- Do our mission, vision and values still resonate with you? (This question is especially important if your organization pivoted your business strategy as a result of the pandemic.)
Why should you care about re-recruiting your employees right now?
Return to the office plans are one of the most important discussions that leaders and organizations are currently having. As we’ve mentioned, how you re-open is going to be critical to your future success. Employees don’t want any new surprises and more uncertainty going forward. With many organizations choosing to adopt a 100% virtual model for the foreseeable future, job opportunities are endless for employees. This means that they have options, and as the Robert Half survey points out, leaving your organization is a possibility. This is why it matters that you re-recruit your employees now. Plus, engaging them in the dialogue and decision making helps them buy into the plan sooner rather than later, easing the transition.
How can you ensure your reopening plans continue to attract your current (and new talent)?
There isn’t a right or wrong solution as to how organizations should structure their return to the office plans. Not only does this make it difficult to determine what strategy is best, but it also shows how important it is to get this right (or as close to right as possible) the first time around. It’s also important to remember that there is a right and wrong solution based on your business strategy and culture. That’s why partnering with someone who is an expert in this area is critical.
Like many other areas, the need to hire a full-time resource to assist with reopening plans is not financially prudent. So, how can you obtain the expertise you need at a reasonable cost? The demand for independent consultants from the gig economy is growing and is a great place to start. With so many jobs and industries changing on a monthly basis, many skilled workers have chosen to pursue a more flexible work experience. These highly-skilled consultants can help you in creating a reopening plan that is aligned with your strategy, culture and employee preferences, helping ensure employees continue to choose your organizations versus finding a new opportunity elsewhere. This is a win-win for both independent workers looking for their next opportunity, and organizations looking to benefit from diverse talent, increased innovation and a high-performing business model.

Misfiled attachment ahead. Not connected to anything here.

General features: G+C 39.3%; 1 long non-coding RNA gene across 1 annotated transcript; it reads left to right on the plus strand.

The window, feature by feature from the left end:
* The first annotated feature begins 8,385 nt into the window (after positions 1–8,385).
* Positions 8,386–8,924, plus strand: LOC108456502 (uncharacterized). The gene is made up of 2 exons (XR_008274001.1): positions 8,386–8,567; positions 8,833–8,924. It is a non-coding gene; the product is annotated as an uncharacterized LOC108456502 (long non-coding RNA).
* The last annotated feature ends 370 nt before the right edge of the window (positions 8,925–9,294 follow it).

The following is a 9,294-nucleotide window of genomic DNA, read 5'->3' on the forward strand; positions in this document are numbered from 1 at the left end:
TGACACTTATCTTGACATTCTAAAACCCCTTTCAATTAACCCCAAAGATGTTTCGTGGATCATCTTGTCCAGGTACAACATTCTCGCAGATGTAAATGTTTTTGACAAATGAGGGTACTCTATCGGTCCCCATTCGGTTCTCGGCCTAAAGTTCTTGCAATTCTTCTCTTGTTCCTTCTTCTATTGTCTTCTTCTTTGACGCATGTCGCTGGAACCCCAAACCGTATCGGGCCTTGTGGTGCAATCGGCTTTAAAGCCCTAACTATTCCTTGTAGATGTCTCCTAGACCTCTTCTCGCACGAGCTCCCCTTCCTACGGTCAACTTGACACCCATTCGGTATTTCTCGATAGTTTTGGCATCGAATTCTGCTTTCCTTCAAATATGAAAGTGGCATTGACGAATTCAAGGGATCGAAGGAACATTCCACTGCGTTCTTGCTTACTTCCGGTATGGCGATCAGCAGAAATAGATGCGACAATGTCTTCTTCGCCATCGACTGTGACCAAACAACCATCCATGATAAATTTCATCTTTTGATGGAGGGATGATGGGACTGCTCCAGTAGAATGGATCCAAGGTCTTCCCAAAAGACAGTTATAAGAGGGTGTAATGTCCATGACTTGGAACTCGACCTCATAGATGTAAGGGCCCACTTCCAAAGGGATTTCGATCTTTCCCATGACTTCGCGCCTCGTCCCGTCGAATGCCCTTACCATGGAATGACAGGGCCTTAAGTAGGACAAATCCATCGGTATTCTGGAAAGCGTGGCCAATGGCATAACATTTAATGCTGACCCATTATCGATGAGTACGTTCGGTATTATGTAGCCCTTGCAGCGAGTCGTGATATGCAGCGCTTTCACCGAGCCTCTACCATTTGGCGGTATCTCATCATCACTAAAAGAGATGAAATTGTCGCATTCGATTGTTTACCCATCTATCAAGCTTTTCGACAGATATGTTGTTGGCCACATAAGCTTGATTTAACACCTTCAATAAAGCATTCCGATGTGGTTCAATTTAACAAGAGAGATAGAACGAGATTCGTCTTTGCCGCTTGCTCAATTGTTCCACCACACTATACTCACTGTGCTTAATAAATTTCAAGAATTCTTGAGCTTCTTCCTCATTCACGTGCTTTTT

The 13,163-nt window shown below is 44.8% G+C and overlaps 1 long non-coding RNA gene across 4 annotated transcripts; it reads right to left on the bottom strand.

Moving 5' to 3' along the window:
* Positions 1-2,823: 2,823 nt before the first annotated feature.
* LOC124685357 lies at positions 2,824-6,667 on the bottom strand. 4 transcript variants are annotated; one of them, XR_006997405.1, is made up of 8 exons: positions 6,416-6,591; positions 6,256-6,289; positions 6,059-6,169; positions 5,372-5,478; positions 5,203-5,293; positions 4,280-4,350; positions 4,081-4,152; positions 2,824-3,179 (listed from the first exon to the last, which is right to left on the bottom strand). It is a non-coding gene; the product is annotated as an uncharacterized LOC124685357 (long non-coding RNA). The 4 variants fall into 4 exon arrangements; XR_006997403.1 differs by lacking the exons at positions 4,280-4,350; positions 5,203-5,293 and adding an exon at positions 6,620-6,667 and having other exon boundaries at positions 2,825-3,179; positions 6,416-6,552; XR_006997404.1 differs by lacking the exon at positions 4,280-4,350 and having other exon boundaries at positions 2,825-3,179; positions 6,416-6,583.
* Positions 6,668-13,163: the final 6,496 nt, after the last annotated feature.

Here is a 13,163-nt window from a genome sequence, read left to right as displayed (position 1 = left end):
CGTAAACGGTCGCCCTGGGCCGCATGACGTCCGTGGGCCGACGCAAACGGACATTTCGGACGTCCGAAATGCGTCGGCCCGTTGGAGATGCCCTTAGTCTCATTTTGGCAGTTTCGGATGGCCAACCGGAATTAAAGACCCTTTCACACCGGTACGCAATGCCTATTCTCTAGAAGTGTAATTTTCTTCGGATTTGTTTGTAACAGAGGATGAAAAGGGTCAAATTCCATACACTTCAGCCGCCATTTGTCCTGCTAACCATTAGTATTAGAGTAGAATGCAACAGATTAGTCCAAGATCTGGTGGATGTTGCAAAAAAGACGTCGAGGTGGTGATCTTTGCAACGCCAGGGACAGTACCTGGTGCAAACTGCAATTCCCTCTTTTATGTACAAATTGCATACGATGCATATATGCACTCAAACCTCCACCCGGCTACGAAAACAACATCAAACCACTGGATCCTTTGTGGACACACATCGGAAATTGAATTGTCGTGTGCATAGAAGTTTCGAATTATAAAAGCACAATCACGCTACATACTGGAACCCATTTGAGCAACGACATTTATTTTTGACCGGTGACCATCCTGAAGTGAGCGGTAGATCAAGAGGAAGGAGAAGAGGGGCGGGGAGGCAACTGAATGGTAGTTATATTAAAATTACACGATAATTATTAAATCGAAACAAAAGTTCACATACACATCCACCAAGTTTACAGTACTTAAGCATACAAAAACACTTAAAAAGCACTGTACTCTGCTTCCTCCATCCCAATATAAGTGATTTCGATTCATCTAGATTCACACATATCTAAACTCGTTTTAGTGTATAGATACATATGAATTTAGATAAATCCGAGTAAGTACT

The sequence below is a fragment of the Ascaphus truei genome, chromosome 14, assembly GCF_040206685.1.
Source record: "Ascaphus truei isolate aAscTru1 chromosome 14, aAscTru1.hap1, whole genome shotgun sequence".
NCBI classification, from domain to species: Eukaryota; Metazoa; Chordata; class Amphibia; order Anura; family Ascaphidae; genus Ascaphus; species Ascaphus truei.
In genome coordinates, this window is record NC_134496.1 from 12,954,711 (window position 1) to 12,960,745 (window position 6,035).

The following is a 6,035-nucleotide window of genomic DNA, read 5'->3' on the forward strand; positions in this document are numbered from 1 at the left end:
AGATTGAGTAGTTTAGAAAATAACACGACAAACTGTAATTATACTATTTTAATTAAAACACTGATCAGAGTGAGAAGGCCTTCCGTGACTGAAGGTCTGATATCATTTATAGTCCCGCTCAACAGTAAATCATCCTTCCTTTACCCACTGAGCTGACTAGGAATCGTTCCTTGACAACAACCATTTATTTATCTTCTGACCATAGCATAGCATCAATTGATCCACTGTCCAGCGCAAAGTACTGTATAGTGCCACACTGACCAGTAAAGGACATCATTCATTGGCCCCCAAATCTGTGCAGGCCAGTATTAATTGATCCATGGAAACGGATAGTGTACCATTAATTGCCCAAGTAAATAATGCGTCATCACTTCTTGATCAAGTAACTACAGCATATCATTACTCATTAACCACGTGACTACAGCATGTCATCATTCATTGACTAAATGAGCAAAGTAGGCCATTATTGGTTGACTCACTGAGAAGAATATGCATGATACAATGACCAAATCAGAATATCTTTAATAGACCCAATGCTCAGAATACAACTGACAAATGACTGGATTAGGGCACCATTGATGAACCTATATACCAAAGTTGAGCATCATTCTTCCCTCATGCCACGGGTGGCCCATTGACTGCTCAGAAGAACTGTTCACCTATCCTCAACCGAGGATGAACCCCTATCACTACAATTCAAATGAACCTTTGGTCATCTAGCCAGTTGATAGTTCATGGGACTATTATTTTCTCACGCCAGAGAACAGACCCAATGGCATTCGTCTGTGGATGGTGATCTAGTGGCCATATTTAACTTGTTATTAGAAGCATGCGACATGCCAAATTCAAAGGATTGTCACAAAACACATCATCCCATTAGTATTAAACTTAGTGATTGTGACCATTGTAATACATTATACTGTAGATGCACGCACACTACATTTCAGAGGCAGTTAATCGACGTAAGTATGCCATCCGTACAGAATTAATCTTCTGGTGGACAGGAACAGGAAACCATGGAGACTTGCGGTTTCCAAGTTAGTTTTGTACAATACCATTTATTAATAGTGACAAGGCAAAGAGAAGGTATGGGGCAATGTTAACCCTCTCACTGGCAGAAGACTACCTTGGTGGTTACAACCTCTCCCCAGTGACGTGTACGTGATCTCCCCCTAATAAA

Remember, as you start to think about how your organization will reopen, re-recruiting your employees and understanding their fears, preferences and needs will be critical.
If you’re looking for a partner to help with your re-opening strategy, we can help. At Gig Talent, our top-notch leadership coaches and consultants have the ability to help you analyze, design and implement return to the office plans that keep employees engaged while helping achieve business results. Email us today to find out how we can help – email@example.com.